• Transaction Record Keeping: Brokers need to provide clients with regular account statements and transaction records. The account statements from brokerages are subjected to regular audits by external auditing bodies.
  • No Manipulative Practices: Fairness in all trade practices have to be ensured. Brokers cannot enter into trades without clients’ permission, and cannot resort to price manipulation.

FSCS Increases Investor Protection Limit to £85,000

From April 1, 2019, the UK Financial Services Compensation Scheme (FSCS) has increased compensation limits by 65%, from £50,000 to £85,000, for financial instruments under its purview, offering greater investor protection for cash investments held in a broker funds, banks, credit unions, pension funds or by insurance companies. Clients of firms that declare bankruptcy after April 1, 2019, will be protected by the new compensation limits.

The limit is £85,000 per person, and in case of joint accounts, the limit goes up to £170,000. What’s interesting about the new amendment is that investors can file claims for losses arising out of bad financial advice, mis-sold products, mis-represented schemes and mis-managed companies.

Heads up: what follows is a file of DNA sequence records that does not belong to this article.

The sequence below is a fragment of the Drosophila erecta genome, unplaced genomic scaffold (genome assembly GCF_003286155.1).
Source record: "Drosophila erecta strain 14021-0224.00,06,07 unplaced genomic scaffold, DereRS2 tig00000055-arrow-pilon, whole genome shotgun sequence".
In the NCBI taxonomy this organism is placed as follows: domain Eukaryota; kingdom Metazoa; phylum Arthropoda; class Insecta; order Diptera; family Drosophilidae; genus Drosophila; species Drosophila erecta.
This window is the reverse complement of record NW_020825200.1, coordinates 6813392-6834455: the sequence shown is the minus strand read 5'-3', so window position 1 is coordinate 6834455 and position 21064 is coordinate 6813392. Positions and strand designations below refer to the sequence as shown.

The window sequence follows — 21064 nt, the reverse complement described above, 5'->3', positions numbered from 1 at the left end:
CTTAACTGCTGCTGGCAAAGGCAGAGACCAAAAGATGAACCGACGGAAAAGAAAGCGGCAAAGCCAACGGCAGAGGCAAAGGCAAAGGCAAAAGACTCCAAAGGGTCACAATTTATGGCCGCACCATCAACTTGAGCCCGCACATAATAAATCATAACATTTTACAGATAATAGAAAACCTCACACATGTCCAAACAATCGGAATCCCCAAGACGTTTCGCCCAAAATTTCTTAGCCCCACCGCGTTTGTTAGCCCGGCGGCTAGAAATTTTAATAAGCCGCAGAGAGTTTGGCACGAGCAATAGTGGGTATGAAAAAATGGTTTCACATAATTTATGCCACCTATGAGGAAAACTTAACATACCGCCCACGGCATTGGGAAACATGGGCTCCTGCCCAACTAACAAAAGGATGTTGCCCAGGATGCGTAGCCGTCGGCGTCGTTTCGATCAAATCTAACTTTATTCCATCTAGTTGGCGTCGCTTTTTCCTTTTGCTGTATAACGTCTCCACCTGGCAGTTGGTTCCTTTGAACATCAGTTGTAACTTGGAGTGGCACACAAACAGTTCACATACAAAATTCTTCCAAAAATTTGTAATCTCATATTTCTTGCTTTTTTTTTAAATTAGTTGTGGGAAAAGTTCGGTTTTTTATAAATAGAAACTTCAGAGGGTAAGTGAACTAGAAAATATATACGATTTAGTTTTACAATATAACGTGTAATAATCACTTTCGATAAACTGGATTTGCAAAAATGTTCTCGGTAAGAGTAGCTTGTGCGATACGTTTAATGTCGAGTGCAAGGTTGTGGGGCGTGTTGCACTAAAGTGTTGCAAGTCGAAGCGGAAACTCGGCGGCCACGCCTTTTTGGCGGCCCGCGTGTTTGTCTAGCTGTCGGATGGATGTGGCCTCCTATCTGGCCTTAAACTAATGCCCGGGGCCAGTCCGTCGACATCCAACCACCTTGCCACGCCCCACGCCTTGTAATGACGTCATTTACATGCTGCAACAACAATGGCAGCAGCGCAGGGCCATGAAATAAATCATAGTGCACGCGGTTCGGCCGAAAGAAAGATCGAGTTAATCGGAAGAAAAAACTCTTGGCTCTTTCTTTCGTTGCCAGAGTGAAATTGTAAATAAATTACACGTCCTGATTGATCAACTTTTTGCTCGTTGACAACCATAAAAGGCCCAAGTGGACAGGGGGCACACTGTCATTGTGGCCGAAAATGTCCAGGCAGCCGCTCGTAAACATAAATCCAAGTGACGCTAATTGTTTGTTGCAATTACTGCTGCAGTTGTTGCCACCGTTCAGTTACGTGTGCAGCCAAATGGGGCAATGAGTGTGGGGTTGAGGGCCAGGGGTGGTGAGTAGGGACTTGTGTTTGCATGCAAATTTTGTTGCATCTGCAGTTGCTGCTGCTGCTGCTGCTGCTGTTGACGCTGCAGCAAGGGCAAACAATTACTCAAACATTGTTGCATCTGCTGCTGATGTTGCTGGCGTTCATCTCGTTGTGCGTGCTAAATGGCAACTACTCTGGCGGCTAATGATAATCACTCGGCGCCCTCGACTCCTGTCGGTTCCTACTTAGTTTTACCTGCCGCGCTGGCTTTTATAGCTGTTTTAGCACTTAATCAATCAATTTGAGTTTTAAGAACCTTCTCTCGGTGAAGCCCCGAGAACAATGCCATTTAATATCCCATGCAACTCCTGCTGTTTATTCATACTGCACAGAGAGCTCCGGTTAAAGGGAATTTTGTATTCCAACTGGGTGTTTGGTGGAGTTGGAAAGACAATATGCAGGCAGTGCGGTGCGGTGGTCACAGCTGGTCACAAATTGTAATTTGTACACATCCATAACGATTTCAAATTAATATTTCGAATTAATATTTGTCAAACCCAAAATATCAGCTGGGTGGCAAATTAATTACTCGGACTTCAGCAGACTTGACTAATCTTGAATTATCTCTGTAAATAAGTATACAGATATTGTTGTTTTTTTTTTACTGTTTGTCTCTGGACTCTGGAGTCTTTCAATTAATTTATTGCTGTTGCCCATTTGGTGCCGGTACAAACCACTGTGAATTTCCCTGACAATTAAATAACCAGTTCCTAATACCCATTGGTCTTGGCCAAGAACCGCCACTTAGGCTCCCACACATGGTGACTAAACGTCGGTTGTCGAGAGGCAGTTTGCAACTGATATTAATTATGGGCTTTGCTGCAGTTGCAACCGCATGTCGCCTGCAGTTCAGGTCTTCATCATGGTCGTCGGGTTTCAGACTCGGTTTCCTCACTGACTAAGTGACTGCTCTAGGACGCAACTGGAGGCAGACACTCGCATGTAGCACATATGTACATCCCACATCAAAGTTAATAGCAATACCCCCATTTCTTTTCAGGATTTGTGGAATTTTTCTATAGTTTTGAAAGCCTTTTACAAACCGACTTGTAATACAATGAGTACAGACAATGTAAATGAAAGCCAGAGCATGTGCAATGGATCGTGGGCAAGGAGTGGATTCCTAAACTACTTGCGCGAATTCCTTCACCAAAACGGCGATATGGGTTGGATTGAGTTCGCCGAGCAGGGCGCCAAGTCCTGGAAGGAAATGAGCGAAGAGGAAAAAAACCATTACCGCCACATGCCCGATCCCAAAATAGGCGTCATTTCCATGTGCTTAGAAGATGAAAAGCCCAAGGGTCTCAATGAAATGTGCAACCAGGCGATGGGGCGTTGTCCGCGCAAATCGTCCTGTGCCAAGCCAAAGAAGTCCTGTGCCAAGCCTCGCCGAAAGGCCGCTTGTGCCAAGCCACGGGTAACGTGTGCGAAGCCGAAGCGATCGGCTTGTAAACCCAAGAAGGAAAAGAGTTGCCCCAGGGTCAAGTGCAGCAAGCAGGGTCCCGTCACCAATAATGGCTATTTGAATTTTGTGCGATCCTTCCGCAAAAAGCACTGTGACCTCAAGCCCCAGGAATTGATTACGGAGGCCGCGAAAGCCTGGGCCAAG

European Securities and Markets Authority (ESMA) EU

The ESMA acts as an EU-wide financial regulatory body to protect investor funds and improve the functioning of the financial markets throughout Europe. Apart from mandatory client fund segregation rules and restriction of manipulative trade practices, the recent MiFID II guidelines, introduced in January 2018, provides extensive protection.

  • Lower Leverage Limits: Brokers cannot offer trading in forex and CFDs with leverage beyond 30:1. For commodity CFDs in gold, the limit is 20:1, while cryptocurrency trading has been restricted to 2:1. This is to ensure that clients don’t suffer significant losses on account of higher than necessary leverage offered by some brokers.